The house that is my home

Wall at the bottom of the stairs As I was sitting on my stairs this evening, avoiding homework that desperately needed to be done, I found myself staring blankly at the wall. It was then that I realized just how beat up and worn this wall actually was. There is a huge water spot near the top, from when the snow melted a number of years ago and flooded down the wall and into our basement. There are numerous large cracks in the foundation, testifying the age of this old house. The rather large hole in the drywall was caused by a box-spring falling down the stairs, and the evident patch jobs hiding other similar holes. All of these things, while flaws to any potential buyer (not that we are planning to sell this house), are what make this house my home.Hole in the drywallCracked foundation with water stains and chipped paint

I have lived the vast majority of my life in this house. Every little knick, hole, or dent being a testimony of the lives lived here. There are memories in these hallways and on the staircase where I was sitting when I took these pictures. Some days I would lay, precariously balanced, on the railing just to send that bit of adrenaline through my body; other days I would sit on the stairs and peer between the bars to watch whatever my mom was watching in the kitchen, because I was too lazy to walk down the last 5 stairs. Even to this day I occasionally have small panic attacks and compulsively run up the stairs, remembering the times my dad would chase me up the stairs as a child before bedtime. I am one of the fortunate few who have been able to stay in the same home for over 20 years. While yes, it might be nice to change the scenery and make new memories in other places, I am glad for the time I have had here and for the love, laughter, and tears that my family has shared in each room of this home.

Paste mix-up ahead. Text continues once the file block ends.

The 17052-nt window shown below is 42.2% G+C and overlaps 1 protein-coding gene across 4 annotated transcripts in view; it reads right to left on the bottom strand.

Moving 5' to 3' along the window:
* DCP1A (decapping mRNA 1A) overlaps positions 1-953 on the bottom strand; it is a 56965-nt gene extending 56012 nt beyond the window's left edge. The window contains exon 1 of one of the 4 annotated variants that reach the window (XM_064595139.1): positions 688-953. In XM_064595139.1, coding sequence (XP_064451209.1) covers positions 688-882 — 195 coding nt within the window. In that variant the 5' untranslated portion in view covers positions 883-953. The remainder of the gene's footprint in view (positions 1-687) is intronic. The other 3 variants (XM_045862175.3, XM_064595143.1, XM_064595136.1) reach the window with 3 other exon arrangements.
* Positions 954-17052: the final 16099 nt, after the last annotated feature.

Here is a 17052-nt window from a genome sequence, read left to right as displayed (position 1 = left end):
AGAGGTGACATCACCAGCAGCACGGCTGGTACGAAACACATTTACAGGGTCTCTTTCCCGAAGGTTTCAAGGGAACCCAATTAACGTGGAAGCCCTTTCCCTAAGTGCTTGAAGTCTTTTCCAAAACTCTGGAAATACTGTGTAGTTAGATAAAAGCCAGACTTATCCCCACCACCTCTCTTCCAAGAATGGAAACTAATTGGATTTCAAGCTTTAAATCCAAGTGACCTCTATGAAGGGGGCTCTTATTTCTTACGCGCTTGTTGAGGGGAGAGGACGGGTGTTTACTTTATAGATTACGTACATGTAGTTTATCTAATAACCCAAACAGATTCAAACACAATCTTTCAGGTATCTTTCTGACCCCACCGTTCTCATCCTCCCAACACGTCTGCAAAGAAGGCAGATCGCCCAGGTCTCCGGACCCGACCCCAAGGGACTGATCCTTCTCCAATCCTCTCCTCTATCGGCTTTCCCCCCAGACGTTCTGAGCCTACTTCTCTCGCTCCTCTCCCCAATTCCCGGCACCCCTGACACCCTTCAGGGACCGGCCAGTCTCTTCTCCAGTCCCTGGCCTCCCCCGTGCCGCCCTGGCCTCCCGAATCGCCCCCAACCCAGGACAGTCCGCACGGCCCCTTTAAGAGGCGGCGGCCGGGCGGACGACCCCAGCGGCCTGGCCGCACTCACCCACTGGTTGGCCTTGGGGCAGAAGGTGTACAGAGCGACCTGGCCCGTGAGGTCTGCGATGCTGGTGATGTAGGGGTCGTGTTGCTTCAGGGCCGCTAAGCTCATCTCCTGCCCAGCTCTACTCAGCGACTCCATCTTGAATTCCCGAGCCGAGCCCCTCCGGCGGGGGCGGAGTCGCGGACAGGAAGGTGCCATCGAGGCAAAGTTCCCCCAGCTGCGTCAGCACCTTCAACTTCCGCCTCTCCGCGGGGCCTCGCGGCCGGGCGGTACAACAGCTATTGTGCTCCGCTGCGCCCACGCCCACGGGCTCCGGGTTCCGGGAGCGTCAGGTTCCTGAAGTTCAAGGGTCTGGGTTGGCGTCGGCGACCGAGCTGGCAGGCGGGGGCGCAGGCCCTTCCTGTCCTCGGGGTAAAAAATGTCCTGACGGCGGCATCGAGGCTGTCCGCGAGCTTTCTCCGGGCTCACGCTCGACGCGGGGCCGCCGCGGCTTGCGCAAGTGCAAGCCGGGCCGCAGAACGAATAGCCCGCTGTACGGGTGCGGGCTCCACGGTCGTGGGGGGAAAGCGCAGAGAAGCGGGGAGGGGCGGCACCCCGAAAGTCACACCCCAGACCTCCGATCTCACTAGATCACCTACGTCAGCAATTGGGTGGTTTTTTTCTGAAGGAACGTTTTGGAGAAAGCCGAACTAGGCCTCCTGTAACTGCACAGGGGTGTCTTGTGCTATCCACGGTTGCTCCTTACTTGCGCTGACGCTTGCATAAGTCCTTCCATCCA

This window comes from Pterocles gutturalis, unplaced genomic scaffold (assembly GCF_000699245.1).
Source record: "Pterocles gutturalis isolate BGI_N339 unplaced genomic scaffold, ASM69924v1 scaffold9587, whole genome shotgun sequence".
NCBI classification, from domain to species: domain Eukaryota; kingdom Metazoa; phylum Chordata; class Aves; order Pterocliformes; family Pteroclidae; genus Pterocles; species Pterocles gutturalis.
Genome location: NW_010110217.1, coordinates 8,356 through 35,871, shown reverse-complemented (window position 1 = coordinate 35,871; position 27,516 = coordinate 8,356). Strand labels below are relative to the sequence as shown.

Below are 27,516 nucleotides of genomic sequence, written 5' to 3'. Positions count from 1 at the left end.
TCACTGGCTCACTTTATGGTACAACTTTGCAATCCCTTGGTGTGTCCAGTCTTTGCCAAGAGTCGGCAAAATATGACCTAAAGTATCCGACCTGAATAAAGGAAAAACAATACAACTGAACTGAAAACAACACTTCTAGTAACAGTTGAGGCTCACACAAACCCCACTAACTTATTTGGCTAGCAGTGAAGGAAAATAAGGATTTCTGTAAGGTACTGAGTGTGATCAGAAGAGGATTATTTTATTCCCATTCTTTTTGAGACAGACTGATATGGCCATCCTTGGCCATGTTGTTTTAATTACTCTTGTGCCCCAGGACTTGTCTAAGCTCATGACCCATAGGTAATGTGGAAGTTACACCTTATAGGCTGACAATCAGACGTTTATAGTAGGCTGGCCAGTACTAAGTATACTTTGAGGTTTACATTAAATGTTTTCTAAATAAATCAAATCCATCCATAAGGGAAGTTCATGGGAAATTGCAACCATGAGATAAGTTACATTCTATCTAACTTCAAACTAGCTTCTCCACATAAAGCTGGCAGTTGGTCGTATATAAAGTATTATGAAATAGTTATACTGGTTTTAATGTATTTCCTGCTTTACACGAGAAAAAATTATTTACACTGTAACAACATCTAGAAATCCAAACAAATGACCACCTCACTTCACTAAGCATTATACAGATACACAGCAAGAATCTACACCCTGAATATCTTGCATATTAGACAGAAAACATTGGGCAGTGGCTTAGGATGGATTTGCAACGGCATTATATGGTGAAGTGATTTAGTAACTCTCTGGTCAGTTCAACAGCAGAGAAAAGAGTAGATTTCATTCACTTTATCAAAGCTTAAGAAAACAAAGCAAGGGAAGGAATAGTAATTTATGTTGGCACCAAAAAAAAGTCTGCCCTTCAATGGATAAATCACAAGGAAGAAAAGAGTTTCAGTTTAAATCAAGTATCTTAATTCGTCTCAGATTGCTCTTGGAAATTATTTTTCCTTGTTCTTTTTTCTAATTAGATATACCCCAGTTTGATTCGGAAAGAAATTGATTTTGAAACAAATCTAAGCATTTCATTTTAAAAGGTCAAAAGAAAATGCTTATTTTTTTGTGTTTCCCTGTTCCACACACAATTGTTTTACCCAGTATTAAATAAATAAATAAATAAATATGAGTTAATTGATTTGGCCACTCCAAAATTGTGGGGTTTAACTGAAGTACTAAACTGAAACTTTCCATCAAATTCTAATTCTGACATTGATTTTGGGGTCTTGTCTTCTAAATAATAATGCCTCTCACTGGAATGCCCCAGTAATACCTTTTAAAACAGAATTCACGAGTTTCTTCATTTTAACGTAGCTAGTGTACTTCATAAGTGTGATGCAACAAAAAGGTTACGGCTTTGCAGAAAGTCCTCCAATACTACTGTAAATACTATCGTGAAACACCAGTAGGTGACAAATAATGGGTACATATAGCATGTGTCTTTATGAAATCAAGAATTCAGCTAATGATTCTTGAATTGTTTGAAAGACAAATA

Running out of days

Day 1 6:30 AM

Day 1 6:30 AM

Day 2 6:30 AM

Day 2 6:30 AM

day 3

Day 3 6:30 AM

Day 4

Day 4 6:30 AM

As the end of the year – and Winter – are upon us, it is not uncommon to notice the sun rising later in the morning and setting earlier – it is 7:00 pm right now and there is not the slightest trace of sunlight left in the sky. I am fortunate enough to be at work by 6:30 am four out of 5 mornings every week. It is for this reason, I think, that I have noticed the increasingly later sunrise each morning more evidently than most other years. While this is a different sort of realization than many of my others so far this semester, I thought it would be rather interesting to try to document these changes. In these first four pictures it is difficult to notice much of anything different, aside from the hints of differences in weather. Day 1 is visibly foggy, evident by the hazy look around the lights. Day 2 was the morning it had rained during the night, and the ground is still wet in the parking lot at my work. Day 3 and 4 were fairly similar, though the clouds are slightly noticeable on day 3. As far as the second set of pictures, taken around 7:15 am on the same mornings as the first four pictures, there is not as much different as I was hoping to show. It may be more beneficial, if I were to retry this project, to take the pictures for longer than just one week. I do find it interesting, at the very least, to see the differences in weather each morning each week.

I am rather disappointed in the results of this attempt to make long-term changes visibly noticeable in a matter of days. I’m not sure if I was really expecting it to work in the first place. Maybe I will try it again another time, or perhaps these

 

subtle, natural changes are simply meant not to be physically recorded, but for each individual to enjoy on that more intimate, personal level. For now, I will go back to noticing the obviously physical things in life, rather than attempting to physically quantify the metaphysical.

Day 1 7:15 AM

Day 1 7:15 AM

Day 2 7:15 AM

Day 2 7:15 AM

 

 

Day 3 7:15 AM

Day 3 7:15 AM

Day 4

Day 4 7:15 AM